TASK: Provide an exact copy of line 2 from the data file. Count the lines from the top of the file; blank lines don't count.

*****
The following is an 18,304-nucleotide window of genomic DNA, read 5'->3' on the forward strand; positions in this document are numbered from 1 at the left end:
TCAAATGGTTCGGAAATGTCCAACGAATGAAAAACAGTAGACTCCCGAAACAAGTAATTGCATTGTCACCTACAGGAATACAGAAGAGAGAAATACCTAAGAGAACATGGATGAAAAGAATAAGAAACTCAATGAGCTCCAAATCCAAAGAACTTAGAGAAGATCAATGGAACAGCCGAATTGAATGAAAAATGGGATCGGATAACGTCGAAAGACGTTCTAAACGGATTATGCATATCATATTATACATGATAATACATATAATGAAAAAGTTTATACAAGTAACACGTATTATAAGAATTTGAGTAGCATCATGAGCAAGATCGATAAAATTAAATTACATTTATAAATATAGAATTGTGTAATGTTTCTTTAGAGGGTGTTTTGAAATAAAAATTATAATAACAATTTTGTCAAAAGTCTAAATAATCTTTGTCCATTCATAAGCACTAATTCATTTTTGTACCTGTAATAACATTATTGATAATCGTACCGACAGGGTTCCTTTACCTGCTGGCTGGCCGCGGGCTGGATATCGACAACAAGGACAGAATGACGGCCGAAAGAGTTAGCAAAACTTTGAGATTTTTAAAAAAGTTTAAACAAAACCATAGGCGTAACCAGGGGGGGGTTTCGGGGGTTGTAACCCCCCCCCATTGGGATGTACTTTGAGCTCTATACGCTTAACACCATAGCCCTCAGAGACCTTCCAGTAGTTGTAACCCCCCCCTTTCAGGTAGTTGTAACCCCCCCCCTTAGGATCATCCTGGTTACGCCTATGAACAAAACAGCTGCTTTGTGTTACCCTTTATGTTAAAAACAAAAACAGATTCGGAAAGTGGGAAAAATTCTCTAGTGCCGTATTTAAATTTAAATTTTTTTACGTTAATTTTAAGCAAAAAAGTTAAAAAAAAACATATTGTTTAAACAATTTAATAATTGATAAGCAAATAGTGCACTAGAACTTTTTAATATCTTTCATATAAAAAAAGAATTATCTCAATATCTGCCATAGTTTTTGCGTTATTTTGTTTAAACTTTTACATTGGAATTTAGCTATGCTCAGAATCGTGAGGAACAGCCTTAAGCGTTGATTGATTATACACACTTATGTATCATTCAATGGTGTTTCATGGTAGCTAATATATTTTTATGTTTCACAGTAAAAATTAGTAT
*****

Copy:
TCAAATGGTTCGGAAATGTCCAACGAATGAAAAACAGTAGACTCCCGAAACAAGTAATTGCATTGTCACCTACAGGAATACAGAAGAGAGAAATACCTAAGAGAACATGGATGAAAAGAATAAGAAACTCAATGAGCTCCAAATCCAAAGAACTTAGAGAAGATCAATGGAACAGCCGAATTGAATGAAAAATGGGATCGGATAACGTCGAAAGACGTTCTAAACGGATTATGCATATCATATTATACATGATAATACATATAATGAAAAAGTTTATACAAGTAACACGTATTATAAGAATTTGAGTAGCATCATGAGCAAGATCGATAAAATTAAATTACATTTATAAATATAGAATTGTGTAATGTTTCTTTAGAGGGTGTTTTGAAATAAAAATTATAATAACAATTTTGTCAAAAGTCTAAATAATCTTTGTCCATTCATAAGCACTAATTCATTTTTGTACCTGTAATAACATTATTGATAATCGTACCGACAGGGTTCCTTTACCTGCTGGCTGGCCGCGGGCTGGATATCGACAACAAGGACAGAATGACGGCCGAAAGAGTTAGCAAAACTTTGAGATTTTTAAAAAAGTTTAAACAAAACCATAGGCGTAACCAGGGGGGGGTTTCGGGGGTTGTAACCCCCCCCCATTGGGATGTACTTTGAGCTCTATACGCTTAACACCATAGCCCTCAGAGACCTTCCAGTAGTTGTAACCCCCCCCTTTCAGGTAGTTGTAACCCCCCCCCTTAGGATCATCCTGGTTACGCCTATGAACAAAACAGCTGCTTTGTGTTACCCTTTATGTTAAAAACAAAAACAGATTCGGAAAGTGGGAAAAATTCTCTAGTGCCGTATTTAAATTTAAATTTTTTTACGTTAATTTTAAGCAAAAAAGTTAAAAAAAAACATATTGTTTAAACAATTTAATAATTGATAAGCAAATAGTGCACTAGAACTTTTTAATATCTTTCATATAAAAAAAGAATTATCTCAATATCTGCCATAGTTTTTGCGTTATTTTGTTTAAACTTTTACATTGGAATTTAGCTATGCTCAGAATCGTGAGGAACAGCCTTAAGCGTTGATTGATTATACACACTTATGTATCATTCAATGGTGTTTCATGGTAGCTAATATATTTTTATGTTTCACAGTAAAAATTAGTAT